An objector could push the point in a slightly different manner. Broome (2012) argues that the modelling of uncertainty should be in terms of different scenarios which have different probabilities attached to them, i. e. weighted expected value. Once we consider the options, we can evaluate them by the weighted sum of the outcomes that may result. Suppose I am right and discounting for these events would give us the same assessment. One could argue that there is still a good reason to avoid having δ > 0. What someone who is advocating my principle should be doing, on this argument, in order to be as transparent as possible, is laying out all the different potential outcomes (including these exogenous outcomes) along with their probabilities and then doing a traditional expected value calculation. There are two reasons for this: theoretically, it is more transparent what is going on (that the discounting is occurring for probabilities, and not for something correlated with things like time); and, practically, it is more flexible. Instead of just considering these special model-independent outcomes and using this ad-hoc principle of introducing them, one would be doing the same for each potential outcome (namely, identifying its value, assigning it a probability, and multiplying the two).
These are, I believe, plausible reasons for thinking we should not use a positive δ according to my principle, although I do not think they as weighty as one might initially take them to be. Note that the objection is not that our analyses will give different results; this is instead a question of what methodology to adopt when doing cost-benefit analyses. I suggest that we can address the transparency worry by having the modellers be fully aware that time is acting as a proxy for changes in probabilities of model-independent outcomes. Given that discount rates are familiar concepts for most modellers, and discount rates often are proxies for other things (e. g. diminishing marginal value of money), this would not be difficult to account for.
A more important point is that, although Broome is right that it would be ideal to have such a complete calculation, it would be less feasible and tractable. This is because there is a benefit to using a positive δ which I suspect many in this area have not recognized. This benefit may make the suggested method superior, given that the results would converge. The benefit is that, in adopting my principle, we do not need to assign values to these model-independent outcomes in order to evaluate the policies. All we need to know is that the model-independent outcomes have equal value, regardless of the policy chosen. In short, we do not need to know the value itself! So, for instance, the value of human extinction, on some views should be 0 (in pure terms like utility or welfare) whereas, on other views it might be undefined or incomparable, due to variable population size. When using my discounting principle, this complexity is avoided, yielding a simpler working system. Instead of explicitly laying out the expected value calculation and, thereby, requiring probabilities and values for every outcome, by discounting we avoid evaluating the model-independent outcomes. When working with models, simplicity is an important virtue. A modeller may well agree that, ideally, all outcomes would be individually labelled, assigned probabilities, and evaluated. But, again, we are finite operators and require models at least partially because we cannot address all aspects of the world explicitly. Having a discount rate to account for model-independent outcomes makes the models far more tractable, since it is unnecessary to determine the actual values of these model-independent outcomes. Evaluating an outcome like ‘extinction of humanity’ is difficult at best.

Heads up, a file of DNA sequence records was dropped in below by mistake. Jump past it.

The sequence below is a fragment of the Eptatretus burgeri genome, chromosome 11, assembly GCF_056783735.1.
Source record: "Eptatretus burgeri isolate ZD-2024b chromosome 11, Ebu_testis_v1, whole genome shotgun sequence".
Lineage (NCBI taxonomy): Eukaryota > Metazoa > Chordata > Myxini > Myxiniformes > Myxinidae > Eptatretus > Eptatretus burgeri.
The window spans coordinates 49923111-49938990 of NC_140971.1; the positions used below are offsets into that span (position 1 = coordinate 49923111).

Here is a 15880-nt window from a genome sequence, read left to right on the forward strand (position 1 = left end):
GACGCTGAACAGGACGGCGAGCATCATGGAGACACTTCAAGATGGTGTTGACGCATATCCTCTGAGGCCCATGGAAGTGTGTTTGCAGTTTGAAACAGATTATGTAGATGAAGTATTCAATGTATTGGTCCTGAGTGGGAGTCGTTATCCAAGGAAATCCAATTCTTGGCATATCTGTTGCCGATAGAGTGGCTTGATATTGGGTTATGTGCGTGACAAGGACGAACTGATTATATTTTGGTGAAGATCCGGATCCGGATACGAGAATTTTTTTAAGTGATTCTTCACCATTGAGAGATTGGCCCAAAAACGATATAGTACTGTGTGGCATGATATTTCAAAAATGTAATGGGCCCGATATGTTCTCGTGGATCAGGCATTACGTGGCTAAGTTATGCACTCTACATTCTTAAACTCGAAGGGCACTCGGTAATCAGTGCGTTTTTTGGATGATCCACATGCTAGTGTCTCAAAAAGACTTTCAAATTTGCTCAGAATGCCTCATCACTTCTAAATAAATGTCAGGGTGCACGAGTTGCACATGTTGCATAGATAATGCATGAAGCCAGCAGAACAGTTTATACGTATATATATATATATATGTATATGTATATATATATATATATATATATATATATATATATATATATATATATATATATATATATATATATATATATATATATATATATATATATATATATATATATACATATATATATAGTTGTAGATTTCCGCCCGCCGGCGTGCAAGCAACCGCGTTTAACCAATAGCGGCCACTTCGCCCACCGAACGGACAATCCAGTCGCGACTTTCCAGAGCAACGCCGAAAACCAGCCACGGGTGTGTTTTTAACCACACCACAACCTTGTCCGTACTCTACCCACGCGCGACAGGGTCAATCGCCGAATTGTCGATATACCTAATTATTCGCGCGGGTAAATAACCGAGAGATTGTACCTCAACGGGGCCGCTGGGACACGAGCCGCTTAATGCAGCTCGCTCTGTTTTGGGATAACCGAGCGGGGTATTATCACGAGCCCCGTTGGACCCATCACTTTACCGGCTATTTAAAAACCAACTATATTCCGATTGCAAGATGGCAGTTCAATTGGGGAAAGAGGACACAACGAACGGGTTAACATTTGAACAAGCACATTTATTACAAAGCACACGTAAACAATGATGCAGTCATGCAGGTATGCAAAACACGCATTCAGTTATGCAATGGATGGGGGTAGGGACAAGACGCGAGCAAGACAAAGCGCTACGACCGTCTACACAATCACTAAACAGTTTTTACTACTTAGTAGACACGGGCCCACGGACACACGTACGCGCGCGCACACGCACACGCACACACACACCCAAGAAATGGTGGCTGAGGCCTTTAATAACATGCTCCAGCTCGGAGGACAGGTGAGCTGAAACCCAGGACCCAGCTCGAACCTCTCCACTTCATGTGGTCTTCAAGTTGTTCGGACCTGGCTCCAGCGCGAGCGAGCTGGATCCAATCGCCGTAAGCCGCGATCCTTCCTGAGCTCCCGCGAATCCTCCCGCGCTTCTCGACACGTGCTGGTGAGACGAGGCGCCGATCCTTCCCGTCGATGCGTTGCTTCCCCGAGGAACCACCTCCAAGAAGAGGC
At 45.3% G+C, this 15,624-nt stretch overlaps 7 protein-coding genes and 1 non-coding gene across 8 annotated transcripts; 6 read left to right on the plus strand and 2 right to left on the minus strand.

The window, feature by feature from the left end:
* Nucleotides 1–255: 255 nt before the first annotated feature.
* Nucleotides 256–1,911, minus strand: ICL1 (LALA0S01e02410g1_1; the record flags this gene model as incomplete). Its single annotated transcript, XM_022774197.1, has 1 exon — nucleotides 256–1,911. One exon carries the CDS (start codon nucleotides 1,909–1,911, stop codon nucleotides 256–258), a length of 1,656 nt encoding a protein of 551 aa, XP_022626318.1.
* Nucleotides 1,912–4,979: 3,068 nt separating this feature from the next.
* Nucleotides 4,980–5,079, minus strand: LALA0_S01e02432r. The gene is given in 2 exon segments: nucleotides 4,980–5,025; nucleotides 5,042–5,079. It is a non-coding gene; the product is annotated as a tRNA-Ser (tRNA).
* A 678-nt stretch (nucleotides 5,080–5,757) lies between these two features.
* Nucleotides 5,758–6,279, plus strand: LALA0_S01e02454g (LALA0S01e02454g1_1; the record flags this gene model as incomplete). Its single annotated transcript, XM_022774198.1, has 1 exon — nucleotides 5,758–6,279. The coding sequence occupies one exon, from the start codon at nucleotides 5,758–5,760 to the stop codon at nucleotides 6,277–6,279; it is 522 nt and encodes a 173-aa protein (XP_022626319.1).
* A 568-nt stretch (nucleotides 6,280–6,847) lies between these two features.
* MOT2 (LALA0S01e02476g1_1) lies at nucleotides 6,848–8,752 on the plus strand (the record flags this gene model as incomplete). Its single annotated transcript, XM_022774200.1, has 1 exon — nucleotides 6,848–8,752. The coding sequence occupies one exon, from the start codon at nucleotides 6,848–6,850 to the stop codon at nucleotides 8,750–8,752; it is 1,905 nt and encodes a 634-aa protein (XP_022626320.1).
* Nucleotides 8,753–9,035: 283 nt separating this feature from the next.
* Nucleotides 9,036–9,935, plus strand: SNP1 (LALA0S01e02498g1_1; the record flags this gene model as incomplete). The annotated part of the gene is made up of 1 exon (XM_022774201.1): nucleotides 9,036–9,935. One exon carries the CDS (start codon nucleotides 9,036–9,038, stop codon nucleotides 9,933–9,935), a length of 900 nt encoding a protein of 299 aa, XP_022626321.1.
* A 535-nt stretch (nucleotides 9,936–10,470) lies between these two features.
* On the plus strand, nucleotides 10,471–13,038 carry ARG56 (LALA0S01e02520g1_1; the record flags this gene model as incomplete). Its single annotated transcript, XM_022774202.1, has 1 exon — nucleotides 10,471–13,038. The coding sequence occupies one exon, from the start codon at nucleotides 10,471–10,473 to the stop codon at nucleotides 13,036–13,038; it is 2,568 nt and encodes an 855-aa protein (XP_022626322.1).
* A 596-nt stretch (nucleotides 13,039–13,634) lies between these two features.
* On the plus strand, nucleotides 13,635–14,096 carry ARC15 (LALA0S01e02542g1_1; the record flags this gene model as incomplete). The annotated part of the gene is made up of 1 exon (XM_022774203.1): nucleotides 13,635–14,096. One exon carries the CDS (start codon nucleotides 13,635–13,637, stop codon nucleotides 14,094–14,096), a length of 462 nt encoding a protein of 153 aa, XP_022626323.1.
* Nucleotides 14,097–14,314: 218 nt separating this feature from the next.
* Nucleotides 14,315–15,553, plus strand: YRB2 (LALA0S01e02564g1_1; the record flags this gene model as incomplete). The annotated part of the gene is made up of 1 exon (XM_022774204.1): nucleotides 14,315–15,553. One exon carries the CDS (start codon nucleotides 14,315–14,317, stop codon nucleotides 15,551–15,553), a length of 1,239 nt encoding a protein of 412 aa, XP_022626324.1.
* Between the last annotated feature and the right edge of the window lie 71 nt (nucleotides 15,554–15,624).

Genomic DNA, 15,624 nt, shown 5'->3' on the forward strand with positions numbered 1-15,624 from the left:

The final objection also comes from Broome (2005); Broome (2012). His objection to temporal discounting is that it introduces temporal relativity, and that such relativity is absurd. Since discounting is only with respect to future persons, he claims that a model that includes discounts can (correctly) value a future individual less than an individual after that individual would (correctly) value them. Broome’s example is people who die in war. Individuals prior to Caesar’s wars (call them Early Individuals) would judge the utility lost in the World Wars as less bad than Caesar’s wars since the discount rate would lead to heavily discounting the harms from the World Wars due to their large temporal distance. But to us (Later Individuals), this seems absurd. Surely the World Wars are many times more harmful than Caesar’s wars. So the relativism of discounting is problematic.
But the difficulties compound, Broome continues. The Early Individuals could be aware that the World Wars would be so much larger and that they (were they in our shoes) would view the Early Individuals’ judgment as absurd. So the relativism is genuine; there is no factual information that differs–-just temporal placement.
But how do we explain our Later Individual judgments about the World Wars’ (much) greater disutility when compared to Caesar’s wars? Well, recall that we discount because of risk. Being the type of creatures that we are, we do not have uncertainty about how our decisions affect the past (i. e. they will not). So it is irrational for us to discount the utility of events we are certain of; they are not subject to risk.
When Broome claims there is no factual difference between the Early Individuals and the Later Individuals, he is begging the question. For the Later Individuals, the past is a fact, whereas for Early Individuals the future is only conjecture, which they can assign probabilities to as best they can. So the relativism is not surprising or problematic at all: it is united in the epistemic capabilities of the different agents. The Later Individuals count past lives equally, since they are unaffected by the policies of Later Individuals; the Early Individuals discount in line with their risk over how and whether their actions will affect those yet to come. If we forget our bounded epistemic status, we are bound to make irrational choices.